Academic journal article College Student Journal

Evaluating a Peer-Led, Theatrical Sexual Assault Prevention Program: How Do We Measure Success?

Academic journal article College Student Journal

Evaluating a Peer-Led, Theatrical Sexual Assault Prevention Program: How Do We Measure Success?

Article excerpt

This study investigated the effects of a co-educational, theatrical, peer-facilitated sexual assault prevention program at a large mid-western university. Additionally, the study compared results based on two different measurement tools (the Rape Myth Acceptance Scale (RMAS) and the Sexual Beliefs Scale (SBS)). Methods: Pre-test post-test experimental design was used. Results: Pre- and post- intervention scores were not significantly different on the RMAS, while there were significant differences on three of the five SBS subscales. Participants were less likely to believe women enjoy force and women engage in token refusals to sex after the intervention. However, participants were slightly but significantly less likely to agree "no means stop" post-intervention. Males were more likely than females to endorse rape-supportive values as measured by the RMAS and four of the SBS subscales. Conclusions: The results of this study highlight the need for sexual assault prevention programming that accurately reflects the ambiguity of sexual situations while reinforcing that sexual assault is unequivocally wrong.

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Rape is a prevalent problem in American culture today (Sochting, Fairbrother, & Koch, 2004). Defined as a nonconsensual event involving threat or use of force to penetrate the victim's anus or vagina (United States Department of Justice, 2000), it is estimated that between one in three and one in six women will experience rape or an attempted rape in their lifetimes (Mahoney, Shively & Traw, 1986; Muehlenhard & Linton, 1987; Szymanski, Devlin, Chrisler & Vyse, 1993, United States Department of Justice, 2000). Data from the National Health and Social Life Survey (Michael, Gagnon, Laumann, & Kolata, 1994) indicate that one in five women has been forced to do something sexual at some time in their life. The United States Department of Justice reported that 266,770 rapes and sexual assaults occurred in the United States in the year 2000 (United States Department of Justice, 2002).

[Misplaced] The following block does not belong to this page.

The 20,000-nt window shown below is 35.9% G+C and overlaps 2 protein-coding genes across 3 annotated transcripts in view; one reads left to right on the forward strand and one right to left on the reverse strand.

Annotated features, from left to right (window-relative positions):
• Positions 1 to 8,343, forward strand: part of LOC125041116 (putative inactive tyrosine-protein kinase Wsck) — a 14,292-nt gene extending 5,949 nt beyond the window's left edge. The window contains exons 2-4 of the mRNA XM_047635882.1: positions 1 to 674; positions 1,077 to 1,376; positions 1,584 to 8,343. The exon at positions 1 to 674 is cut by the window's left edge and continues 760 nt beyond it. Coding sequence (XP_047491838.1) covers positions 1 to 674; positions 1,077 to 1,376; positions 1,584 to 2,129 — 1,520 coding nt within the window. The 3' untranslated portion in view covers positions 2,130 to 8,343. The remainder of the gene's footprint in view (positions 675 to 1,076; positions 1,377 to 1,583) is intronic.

Although many individuals believe that rape is most commonly committed by a stranger, it is far more likely that the perpetrator will be an acquaintance (United States Department of Justice, 2000). Estimates of the percentage of rapes committed by an acquaintance range from 50% to 99%, with many of those being committed by a boyfriend or date (Bridges, 1991; Kopper, 1996; United States Department of Justice, 2000). It is difficult to accurately estimate the number of acquaintance rapes that take place because the crime is rarely reported to authorities (Szymanski et al., 1993). In fact, Koss (1985) found that only 5 % of victims reported the attack to the police. These statistics imply that many victims of acquaintance rape are not receiving support and counseling while many perpetrators are not being prosecuted for their crimes.

Unfortunately, college women seem to be particularly vulnerable to acquaintance rape (Choate, 2003). In fact, several national surveys (e.g., Koss, Gidycz & Wisniewski, 1987, Koss & Oros, 1982) and numerous single campus studies (e.g., Aizenman & Kelley, 1988; Douglas et al., 1997; Miller & Marshall, 1987; Muehlenhard & Linton, 1987; Smith, White, & Holland, 2003) have reported alarming rates of acquaintance rape among college student populations. Gidycz, Coble, Latham and Layman (1993) and Gidycz, Hanson and Layman (1995) found that between 18% and 21% of college women reported that they were sexually assaulted during a single academic quarter. Furthermore, 7% of these women indicated that they had experienced either an attempted rape or a rape. Further, women who experienced prior dating violence were at greater risk for revictimization throughout their college years (Smith et al., 2003). This may partially be explained by the fact that college and university women fall into the age range that is most susceptible to acquaintance rape: 16 to 24 years old (Benson, Charlton, & Goodhart, 1992). …

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